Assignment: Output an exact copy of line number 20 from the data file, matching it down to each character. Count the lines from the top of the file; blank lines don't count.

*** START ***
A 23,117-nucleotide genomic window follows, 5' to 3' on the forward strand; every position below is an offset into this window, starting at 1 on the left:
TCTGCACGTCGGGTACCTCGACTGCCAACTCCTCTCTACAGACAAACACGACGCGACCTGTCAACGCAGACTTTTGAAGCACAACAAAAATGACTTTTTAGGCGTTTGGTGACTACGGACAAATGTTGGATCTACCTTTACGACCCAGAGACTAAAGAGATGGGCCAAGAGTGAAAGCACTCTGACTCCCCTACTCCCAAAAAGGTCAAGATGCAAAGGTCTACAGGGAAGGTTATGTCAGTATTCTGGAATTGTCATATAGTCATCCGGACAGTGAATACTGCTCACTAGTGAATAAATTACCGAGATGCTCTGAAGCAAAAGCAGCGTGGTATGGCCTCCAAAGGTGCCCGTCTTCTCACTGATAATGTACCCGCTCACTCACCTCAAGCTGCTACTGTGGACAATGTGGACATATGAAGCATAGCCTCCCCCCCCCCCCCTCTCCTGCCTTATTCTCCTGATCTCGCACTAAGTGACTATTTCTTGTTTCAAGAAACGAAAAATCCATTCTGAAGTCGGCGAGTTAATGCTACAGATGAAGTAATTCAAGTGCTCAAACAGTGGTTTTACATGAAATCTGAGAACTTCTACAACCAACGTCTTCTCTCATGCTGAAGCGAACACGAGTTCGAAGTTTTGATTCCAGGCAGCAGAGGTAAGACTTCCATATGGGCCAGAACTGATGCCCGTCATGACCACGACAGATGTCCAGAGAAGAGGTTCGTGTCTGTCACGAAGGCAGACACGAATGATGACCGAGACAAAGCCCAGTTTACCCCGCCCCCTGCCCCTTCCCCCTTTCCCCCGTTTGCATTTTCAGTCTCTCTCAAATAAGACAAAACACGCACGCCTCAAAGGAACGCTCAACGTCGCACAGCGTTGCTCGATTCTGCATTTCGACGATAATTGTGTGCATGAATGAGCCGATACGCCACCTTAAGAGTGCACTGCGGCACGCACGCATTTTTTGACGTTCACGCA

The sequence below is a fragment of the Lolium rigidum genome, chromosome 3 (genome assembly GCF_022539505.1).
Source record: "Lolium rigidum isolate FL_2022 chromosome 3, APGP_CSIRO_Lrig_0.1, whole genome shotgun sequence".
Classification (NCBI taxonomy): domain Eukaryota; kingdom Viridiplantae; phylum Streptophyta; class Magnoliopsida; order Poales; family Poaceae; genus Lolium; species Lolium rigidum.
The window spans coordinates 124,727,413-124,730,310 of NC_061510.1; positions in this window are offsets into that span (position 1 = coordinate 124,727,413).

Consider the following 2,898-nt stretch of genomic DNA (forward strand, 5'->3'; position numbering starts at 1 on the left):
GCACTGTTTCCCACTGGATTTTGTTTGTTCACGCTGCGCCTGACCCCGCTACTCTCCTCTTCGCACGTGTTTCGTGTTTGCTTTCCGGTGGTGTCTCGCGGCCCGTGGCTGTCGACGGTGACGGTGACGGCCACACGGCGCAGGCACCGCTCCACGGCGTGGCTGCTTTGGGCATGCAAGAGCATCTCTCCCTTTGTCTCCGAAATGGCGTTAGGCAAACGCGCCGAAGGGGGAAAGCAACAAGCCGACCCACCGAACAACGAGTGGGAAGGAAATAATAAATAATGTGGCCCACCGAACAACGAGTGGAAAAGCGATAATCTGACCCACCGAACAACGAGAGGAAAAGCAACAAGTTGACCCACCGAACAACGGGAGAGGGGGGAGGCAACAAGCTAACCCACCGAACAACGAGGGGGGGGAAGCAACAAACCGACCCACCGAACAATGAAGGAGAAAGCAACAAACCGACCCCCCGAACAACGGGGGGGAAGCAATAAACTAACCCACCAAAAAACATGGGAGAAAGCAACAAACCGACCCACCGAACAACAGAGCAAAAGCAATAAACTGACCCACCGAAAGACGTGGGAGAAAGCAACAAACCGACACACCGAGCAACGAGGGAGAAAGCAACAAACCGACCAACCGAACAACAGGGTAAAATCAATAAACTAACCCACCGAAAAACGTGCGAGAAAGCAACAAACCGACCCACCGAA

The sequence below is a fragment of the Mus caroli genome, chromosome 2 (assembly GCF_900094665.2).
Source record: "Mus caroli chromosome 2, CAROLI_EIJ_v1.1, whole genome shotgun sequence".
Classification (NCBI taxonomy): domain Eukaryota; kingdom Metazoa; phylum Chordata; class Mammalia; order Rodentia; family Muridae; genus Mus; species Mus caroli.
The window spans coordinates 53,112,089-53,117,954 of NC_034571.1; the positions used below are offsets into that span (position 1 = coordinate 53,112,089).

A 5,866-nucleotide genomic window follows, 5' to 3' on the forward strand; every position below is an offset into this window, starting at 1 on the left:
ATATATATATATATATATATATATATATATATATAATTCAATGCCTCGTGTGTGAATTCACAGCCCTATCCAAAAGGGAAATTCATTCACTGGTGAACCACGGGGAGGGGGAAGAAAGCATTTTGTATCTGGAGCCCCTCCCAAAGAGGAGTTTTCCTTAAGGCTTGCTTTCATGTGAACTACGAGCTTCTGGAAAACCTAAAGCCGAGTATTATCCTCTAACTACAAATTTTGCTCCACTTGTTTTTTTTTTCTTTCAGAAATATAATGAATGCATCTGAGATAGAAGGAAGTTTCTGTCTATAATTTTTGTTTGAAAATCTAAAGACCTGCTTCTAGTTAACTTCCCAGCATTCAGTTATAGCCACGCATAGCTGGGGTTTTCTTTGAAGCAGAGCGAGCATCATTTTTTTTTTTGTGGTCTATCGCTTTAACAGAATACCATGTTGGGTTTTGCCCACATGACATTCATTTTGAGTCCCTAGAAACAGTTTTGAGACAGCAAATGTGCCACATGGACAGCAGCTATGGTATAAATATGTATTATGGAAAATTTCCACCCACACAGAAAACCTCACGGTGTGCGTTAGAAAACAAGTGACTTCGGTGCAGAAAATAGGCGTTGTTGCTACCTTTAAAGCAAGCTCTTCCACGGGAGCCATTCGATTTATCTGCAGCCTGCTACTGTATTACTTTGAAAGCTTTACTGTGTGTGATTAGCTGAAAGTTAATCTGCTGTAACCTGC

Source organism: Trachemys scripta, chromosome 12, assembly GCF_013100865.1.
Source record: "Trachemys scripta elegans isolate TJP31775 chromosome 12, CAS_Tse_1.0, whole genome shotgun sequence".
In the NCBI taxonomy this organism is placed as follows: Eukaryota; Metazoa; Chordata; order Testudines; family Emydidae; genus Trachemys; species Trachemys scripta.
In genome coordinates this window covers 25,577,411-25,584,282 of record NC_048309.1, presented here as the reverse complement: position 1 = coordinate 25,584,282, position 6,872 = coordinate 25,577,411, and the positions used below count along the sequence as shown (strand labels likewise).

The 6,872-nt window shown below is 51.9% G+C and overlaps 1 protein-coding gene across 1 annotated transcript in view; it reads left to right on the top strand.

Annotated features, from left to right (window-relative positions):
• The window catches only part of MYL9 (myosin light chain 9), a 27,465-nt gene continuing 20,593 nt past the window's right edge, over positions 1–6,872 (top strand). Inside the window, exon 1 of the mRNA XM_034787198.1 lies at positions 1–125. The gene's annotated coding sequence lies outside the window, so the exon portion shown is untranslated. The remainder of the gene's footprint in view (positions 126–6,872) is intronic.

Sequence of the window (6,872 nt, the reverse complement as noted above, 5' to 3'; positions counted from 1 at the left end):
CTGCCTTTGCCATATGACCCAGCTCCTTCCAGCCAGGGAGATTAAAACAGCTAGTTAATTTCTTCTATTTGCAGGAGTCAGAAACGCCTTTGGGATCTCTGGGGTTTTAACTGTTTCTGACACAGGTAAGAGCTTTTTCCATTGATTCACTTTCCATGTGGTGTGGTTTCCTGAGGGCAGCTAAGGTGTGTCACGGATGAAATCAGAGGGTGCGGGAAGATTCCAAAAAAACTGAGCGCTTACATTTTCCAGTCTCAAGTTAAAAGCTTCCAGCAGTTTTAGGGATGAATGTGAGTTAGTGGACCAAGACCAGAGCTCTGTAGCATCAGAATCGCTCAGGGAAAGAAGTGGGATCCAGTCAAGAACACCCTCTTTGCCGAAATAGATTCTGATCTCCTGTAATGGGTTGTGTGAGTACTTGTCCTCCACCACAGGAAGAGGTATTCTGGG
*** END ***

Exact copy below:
Annotated features, from left to right (window-relative positions):